Gies, Jacques, UNESCO Courier
For most people, the architecture of Buddhism in the Far East is synonymous with its most typical feature, the pagoda, a lofty tiered structure with a projecting curved roof at each level. In popular imagery pagodas appear as ubiquitous features of the town and country landscape, but they are most typically shown in remote mountain sites which seem particularly appropriate to the silent inner quest, the meditation and renunciation which are characteristic of Buddhist practice.
In China, Korea and Japan the pagoda dominates a cluster of buildings which stand inside an enclosure whose wide gates give it the appearance of a walled city. This complex of buildings consists of temples and a monastery, for Buddhist temples are usually shared by monks who live there permanently and members of the lay community, in contrast to the Christian West where there is a distinction between cathedrals and churches which are built in the midst of the community and monasteries which are secluded from it.
The temple-monastery complex is the product of a long period of development. In early Buddhism, the religious ideal was pursued exclusively by communities of monks. And although it was in India, the cradle of Buddhism, that monks and laymen first began to share the hospitality of sacred monastic precincts, the temple-monastery would find its most complete expression in the most distant corners of the Buddhist world, especially in the imperial foundations of the Tang dynasty in China during the seventh and eighth centuries AD.
The first Buddhist monument was the burial mound housing the relics of the spiritual master, Gautama Buddha (the "Enlightened One") who lived in the fifth century BC in northern India. A cosmic symbol, this tumulus or stupa was a hemispherical mound surmounted by a mast and surrounded by a circular balustrade with a gateway at each of the four cardinal points. Crowning the central axis were a number of discs corresponding to the celestial domains of other worlds. Later stupas were conical or shaped like a four-sided pyramid. Later still tower-like stupas were built in China, and from them the pagoda eventually developed.
The first Buddhist communities had neither meditation halls nor fixed abode. The monks lived as wandering preachers who renounced worldly possessions and begged for their food like the Master and the traditional holy men of India.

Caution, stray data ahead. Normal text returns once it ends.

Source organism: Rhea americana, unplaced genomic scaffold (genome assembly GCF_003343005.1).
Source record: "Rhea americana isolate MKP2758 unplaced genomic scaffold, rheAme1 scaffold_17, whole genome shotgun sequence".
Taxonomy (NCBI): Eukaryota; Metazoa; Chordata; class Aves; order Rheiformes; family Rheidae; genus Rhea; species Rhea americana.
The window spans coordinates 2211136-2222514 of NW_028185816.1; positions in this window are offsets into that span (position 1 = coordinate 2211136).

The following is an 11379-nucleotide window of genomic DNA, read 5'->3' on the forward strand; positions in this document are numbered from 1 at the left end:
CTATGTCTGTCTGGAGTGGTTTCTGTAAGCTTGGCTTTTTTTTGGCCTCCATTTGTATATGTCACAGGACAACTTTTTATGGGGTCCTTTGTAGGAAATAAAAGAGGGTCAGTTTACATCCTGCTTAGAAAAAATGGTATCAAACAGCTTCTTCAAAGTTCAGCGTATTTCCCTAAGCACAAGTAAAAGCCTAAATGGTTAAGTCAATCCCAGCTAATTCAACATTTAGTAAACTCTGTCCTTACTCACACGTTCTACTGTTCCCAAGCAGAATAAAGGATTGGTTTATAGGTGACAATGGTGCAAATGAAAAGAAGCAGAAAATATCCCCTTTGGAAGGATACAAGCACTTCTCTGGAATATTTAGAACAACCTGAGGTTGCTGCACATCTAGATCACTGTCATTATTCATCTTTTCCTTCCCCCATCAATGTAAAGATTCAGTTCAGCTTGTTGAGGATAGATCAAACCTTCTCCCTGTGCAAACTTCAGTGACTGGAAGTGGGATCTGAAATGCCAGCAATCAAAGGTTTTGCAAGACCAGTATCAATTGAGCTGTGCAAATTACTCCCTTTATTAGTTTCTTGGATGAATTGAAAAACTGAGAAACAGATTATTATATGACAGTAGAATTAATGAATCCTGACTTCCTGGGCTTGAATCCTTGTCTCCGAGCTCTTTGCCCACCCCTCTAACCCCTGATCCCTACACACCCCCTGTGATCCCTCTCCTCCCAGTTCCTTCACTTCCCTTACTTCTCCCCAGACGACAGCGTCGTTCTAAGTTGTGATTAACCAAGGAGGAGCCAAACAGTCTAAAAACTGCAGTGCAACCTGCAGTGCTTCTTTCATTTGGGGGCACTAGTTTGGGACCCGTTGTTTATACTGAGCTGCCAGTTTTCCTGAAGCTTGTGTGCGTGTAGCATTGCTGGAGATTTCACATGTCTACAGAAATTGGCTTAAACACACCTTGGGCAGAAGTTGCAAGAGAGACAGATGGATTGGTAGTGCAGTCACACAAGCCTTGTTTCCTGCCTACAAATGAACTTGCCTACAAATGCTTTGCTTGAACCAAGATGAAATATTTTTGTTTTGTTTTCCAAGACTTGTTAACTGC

The first Buddhist places of communal devotion date from the second and first centuries BC when monks in western India began to convert caves for this purpose, probably because it was their practice to use caves as places for meditation when travel was impossible during the rainy season.
This type of semi-natural "architecture" was so influential that cave-sanctuaries continued to be used in the Buddhist world as well as free-standing temples, especially in central Asia and China. In some cases, as at Dunhuang in China's Gansu province, a wooden facade was placed in front of the entrance to the caves or the rock was carved in imitation of a wooden construction.
In Buddhist religious architecture there were thus two types of building, the meditation hall, which was a development of the monk's cell, and the stupa or reliquary monument. At first these two types were distinct, but when the temples at Karli and Bhaja in western India were built some three or four centuries after the death of the Buddha, they merged into a single edifice.
Influences on sacred architecture
Buddhism is rooted in history through the person of its founder and this is the core of its doctrine. The life and work of the sage Gautama were at first the sole object of devotion and the way shown by him was the spiritual path to be trodden. It is fitting therefore that the first Buddhist monument should have been the stupa, a burial mound and shrine. Better than any other symbol, it represents his passage through history. …